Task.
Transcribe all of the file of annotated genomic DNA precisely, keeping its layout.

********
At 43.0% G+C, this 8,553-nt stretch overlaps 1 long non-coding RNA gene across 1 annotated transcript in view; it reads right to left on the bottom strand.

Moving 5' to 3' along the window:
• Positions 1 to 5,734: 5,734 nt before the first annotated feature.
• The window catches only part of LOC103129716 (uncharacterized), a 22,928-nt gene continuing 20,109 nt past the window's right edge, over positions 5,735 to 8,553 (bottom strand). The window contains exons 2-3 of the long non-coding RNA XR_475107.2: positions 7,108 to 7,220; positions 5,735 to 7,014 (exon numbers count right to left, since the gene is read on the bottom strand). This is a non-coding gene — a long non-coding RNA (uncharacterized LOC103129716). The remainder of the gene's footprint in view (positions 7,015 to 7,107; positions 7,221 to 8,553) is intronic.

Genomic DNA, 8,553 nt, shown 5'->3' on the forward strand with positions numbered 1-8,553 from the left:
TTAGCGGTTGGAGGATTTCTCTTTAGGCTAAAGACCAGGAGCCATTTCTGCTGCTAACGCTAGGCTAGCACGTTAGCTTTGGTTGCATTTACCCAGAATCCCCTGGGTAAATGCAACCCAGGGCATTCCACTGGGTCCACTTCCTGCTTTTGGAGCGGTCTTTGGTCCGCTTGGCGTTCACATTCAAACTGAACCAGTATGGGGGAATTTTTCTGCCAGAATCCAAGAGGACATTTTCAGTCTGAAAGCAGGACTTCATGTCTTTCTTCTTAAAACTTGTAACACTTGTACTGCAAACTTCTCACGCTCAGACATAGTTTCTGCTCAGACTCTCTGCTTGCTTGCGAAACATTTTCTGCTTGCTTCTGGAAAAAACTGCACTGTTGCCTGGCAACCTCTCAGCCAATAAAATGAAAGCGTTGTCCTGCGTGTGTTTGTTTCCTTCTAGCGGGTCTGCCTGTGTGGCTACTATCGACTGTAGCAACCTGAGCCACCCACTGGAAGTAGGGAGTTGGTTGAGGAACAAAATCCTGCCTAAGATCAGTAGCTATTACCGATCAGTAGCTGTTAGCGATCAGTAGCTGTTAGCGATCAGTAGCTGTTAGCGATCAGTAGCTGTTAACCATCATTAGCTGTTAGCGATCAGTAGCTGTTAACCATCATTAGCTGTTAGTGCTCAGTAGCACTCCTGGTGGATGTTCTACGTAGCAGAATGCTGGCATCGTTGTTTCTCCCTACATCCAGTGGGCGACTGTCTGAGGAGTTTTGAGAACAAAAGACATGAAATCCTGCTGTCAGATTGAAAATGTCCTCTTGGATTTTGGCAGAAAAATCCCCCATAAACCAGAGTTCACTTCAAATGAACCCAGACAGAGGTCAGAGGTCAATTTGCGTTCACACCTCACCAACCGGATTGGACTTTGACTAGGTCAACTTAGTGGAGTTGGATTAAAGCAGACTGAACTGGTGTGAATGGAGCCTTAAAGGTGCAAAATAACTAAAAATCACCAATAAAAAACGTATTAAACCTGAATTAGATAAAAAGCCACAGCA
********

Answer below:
At 43.0% G+C, this 8,553-nt stretch overlaps 1 long non-coding RNA gene across 1 annotated transcript in view; it reads right to left on the bottom strand.

Moving 5' to 3' along the window:
• Positions 1 to 5,734: 5,734 nt before the first annotated feature.
• The window catches only part of LOC103129716 (uncharacterized), a 22,928-nt gene continuing 20,109 nt past the window's right edge, over positions 5,735 to 8,553 (bottom strand). The window contains exons 2-3 of the long non-coding RNA XR_475107.2: positions 7,108 to 7,220; positions 5,735 to 7,014 (exon numbers count right to left, since the gene is read on the bottom strand). This is a non-coding gene — a long non-coding RNA (uncharacterized LOC103129716). The remainder of the gene's footprint in view (positions 7,015 to 7,107; positions 7,221 to 8,553) is intronic.

Genomic DNA, 8,553 nt, shown 5'->3' on the forward strand with positions numbered 1-8,553 from the left:
TTAGCGGTTGGAGGATTTCTCTTTAGGCTAAAGACCAGGAGCCATTTCTGCTGCTAACGCTAGGCTAGCACGTTAGCTTTGGTTGCATTTACCCAGAATCCCCTGGGTAAATGCAACCCAGGGCATTCCACTGGGTCCACTTCCTGCTTTTGGAGCGGTCTTTGGTCCGCTTGGCGTTCACATTCAAACTGAACCAGTATGGGGGAATTTTTCTGCCAGAATCCAAGAGGACATTTTCAGTCTGAAAGCAGGACTTCATGTCTTTCTTCTTAAAACTTGTAACACTTGTACTGCAAACTTCTCACGCTCAGACATAGTTTCTGCTCAGACTCTCTGCTTGCTTGCGAAACATTTTCTGCTTGCTTCTGGAAAAAACTGCACTGTTGCCTGGCAACCTCTCAGCCAATAAAATGAAAGCGTTGTCCTGCGTGTGTTTGTTTCCTTCTAGCGGGTCTGCCTGTGTGGCTACTATCGACTGTAGCAACCTGAGCCACCCACTGGAAGTAGGGAGTTGGTTGAGGAACAAAATCCTGCCTAAGATCAGTAGCTATTACCGATCAGTAGCTGTTAGCGATCAGTAGCTGTTAGCGATCAGTAGCTGTTAGCGATCAGTAGCTGTTAACCATCATTAGCTGTTAGCGATCAGTAGCTGTTAACCATCATTAGCTGTTAGTGCTCAGTAGCACTCCTGGTGGATGTTCTACGTAGCAGAATGCTGGCATCGTTGTTTCTCCCTACATCCAGTGGGCGACTGTCTGAGGAGTTTTGAGAACAAAAGACATGAAATCCTGCTGTCAGATTGAAAATGTCCTCTTGGATTTTGGCAGAAAAATCCCCCATAAACCAGAGTTCACTTCAAATGAACCCAGACAGAGGTCAGAGGTCAATTTGCGTTCACACCTCACCAACCGGATTGGACTTTGACTAGGTCAACTTAGTGGAGTTGGATTAAAGCAGACTGAACTGGTGTGAATGGAGCCTTAAAGGTGCAAAATAACTAAAAATCACCAATAAAAAACGTATTAAACCTGAATTAGATAAAAAGCCACAGCA